1911 Encyclopædia Britannica/Harp-lute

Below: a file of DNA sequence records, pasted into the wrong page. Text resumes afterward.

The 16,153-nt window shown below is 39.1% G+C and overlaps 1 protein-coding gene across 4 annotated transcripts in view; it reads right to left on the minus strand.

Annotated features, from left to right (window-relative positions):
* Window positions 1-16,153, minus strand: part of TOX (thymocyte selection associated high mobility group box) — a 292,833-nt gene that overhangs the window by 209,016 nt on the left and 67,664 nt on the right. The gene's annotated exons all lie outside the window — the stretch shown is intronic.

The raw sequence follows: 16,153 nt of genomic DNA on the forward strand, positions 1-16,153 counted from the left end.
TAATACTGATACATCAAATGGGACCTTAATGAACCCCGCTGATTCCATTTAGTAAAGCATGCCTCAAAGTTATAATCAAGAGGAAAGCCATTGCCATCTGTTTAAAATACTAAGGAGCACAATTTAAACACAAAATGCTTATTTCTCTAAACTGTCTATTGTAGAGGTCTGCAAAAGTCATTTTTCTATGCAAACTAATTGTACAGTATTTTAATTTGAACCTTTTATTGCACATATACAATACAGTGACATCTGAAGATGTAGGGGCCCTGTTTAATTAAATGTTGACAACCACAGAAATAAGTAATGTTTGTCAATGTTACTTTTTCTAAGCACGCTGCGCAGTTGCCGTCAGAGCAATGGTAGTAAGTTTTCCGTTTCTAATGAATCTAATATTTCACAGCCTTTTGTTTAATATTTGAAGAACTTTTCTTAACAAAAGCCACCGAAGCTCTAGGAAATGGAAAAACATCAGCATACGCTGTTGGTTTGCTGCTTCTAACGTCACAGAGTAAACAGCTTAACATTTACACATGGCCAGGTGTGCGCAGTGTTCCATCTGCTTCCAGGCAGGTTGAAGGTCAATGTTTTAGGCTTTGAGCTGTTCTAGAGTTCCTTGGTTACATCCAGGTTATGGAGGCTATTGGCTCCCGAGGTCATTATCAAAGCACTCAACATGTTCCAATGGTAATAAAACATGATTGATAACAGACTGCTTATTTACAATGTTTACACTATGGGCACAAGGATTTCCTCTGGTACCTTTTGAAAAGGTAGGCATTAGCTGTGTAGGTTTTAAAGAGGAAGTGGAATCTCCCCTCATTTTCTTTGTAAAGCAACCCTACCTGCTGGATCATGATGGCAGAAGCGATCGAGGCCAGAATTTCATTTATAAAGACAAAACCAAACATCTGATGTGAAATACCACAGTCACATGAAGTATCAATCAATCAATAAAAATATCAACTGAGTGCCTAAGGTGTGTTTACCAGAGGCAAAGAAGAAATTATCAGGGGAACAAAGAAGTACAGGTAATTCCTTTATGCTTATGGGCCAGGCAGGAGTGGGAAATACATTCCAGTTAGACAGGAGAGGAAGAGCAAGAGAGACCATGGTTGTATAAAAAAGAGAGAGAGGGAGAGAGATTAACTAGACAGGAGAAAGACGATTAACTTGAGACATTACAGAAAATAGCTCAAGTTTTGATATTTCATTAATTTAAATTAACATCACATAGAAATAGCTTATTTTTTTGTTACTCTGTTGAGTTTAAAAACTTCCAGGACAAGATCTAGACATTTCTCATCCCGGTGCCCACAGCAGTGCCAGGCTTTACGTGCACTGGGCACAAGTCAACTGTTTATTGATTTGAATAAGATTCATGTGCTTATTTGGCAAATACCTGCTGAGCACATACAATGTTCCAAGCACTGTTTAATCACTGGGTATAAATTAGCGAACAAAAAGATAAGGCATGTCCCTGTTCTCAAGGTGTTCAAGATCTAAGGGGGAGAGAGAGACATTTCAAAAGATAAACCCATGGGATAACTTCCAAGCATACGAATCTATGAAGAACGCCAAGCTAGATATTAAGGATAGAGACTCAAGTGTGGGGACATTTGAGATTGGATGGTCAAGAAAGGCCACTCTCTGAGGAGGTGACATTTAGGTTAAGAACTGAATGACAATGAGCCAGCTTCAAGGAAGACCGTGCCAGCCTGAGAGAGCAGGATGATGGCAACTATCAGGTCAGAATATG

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HARP-LUTE, or Dital Harp, one of the many attempts to revive the popularity of the guitar and to increase its compass, invented in 1798 by Edward Light. The harp-lute owes the first part of its name to the characteristic mechanism for shortening the effective length of the strings; its second name — dital harp — emphasizes the nature of the stops, which are worked by the thumb in contradistinction to the pedals of the harp worked by the feet. It consists of a pear-shaped body, to which is added a curved neck supported on a front pillar or arm springing from the body, and therefore reminiscent of the harp. There are 12 catgut strings. The curved fingerboard, almost parallel with the neck, is provided with frets, and has in addition a thumb-key for each string, by means of which the accordance of the string is mechanically raised a semitone at will. The dital or key, on being depressed, acts upon a stop-ring or eye, which draws the string down against the fret, and thus shortens its effective length. The fingers then stop the strings as usual over the remaining frets. A further improvement was patented in 1816 as the British harp-lute. Other attempts possessing less practical merit than the dital harp were the lyra-guitarre, which appeared in Germany at the beginning of the 19th century; the accord-guitarre, towards the middle of the same century; and the keyed guitar. (K. S.)